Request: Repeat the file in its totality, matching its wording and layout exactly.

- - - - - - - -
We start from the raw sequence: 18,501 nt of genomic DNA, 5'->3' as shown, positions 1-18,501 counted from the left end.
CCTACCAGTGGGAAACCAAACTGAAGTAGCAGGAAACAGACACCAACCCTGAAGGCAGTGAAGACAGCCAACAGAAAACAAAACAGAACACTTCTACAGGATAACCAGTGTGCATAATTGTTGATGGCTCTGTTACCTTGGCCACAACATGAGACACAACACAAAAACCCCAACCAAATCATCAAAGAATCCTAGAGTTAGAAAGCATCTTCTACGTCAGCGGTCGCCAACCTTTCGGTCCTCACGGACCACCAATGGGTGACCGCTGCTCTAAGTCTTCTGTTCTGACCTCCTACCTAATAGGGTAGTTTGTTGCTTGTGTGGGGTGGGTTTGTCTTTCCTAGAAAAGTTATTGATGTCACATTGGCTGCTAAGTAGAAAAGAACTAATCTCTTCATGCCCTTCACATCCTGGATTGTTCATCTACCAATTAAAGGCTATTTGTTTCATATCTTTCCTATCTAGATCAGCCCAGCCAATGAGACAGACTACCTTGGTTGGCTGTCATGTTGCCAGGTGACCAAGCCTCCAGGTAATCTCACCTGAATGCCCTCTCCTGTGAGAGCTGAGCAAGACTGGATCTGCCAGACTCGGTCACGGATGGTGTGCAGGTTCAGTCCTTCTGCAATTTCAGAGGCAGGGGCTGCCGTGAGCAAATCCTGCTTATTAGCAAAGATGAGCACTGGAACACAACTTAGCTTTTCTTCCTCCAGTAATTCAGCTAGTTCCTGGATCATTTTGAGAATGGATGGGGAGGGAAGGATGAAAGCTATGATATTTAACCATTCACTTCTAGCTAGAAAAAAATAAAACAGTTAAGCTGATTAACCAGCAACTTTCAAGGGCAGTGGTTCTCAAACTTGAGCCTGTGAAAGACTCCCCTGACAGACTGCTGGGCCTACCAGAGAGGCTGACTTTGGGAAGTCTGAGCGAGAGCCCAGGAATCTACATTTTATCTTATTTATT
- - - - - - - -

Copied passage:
We start from the raw sequence: 18,501 nt of genomic DNA, 5'->3' as shown, positions 1-18,501 counted from the left end.
CCTACCAGTGGGAAACCAAACTGAAGTAGCAGGAAACAGACACCAACCCTGAAGGCAGTGAAGACAGCCAACAGAAAACAAAACAGAACACTTCTACAGGATAACCAGTGTGCATAATTGTTGATGGCTCTGTTACCTTGGCCACAACATGAGACACAACACAAAAACCCCAACCAAATCATCAAAGAATCCTAGAGTTAGAAAGCATCTTCTACGTCAGCGGTCGCCAACCTTTCGGTCCTCACGGACCACCAATGGGTGACCGCTGCTCTAAGTCTTCTGTTCTGACCTCCTACCTAATAGGGTAGTTTGTTGCTTGTGTGGGGTGGGTTTGTCTTTCCTAGAAAAGTTATTGATGTCACATTGGCTGCTAAGTAGAAAAGAACTAATCTCTTCATGCCCTTCACATCCTGGATTGTTCATCTACCAATTAAAGGCTATTTGTTTCATATCTTTCCTATCTAGATCAGCCCAGCCAATGAGACAGACTACCTTGGTTGGCTGTCATGTTGCCAGGTGACCAAGCCTCCAGGTAATCTCACCTGAATGCCCTCTCCTGTGAGAGCTGAGCAAGACTGGATCTGCCAGACTCGGTCACGGATGGTGTGCAGGTTCAGTCCTTCTGCAATTTCAGAGGCAGGGGCTGCCGTGAGCAAATCCTGCTTATTAGCAAAGATGAGCACTGGAACACAACTTAGCTTTTCTTCCTCCAGTAATTCAGCTAGTTCCTGGATCATTTTGAGAATGGATGGGGAGGGAAGGATGAAAGCTATGATATTTAACCATTCACTTCTAGCTAGAAAAAAATAAAACAGTTAAGCTGATTAACCAGCAACTTTCAAGGGCAGTGGTTCTCAAACTTGAGCCTGTGAAAGACTCCCCTGACAGACTGCTGGGCCTACCAGAGAGGCTGACTTTGGGAAGTCTGAGCGAGAGCCCAGGAATCTACATTTTATCTTATTTATT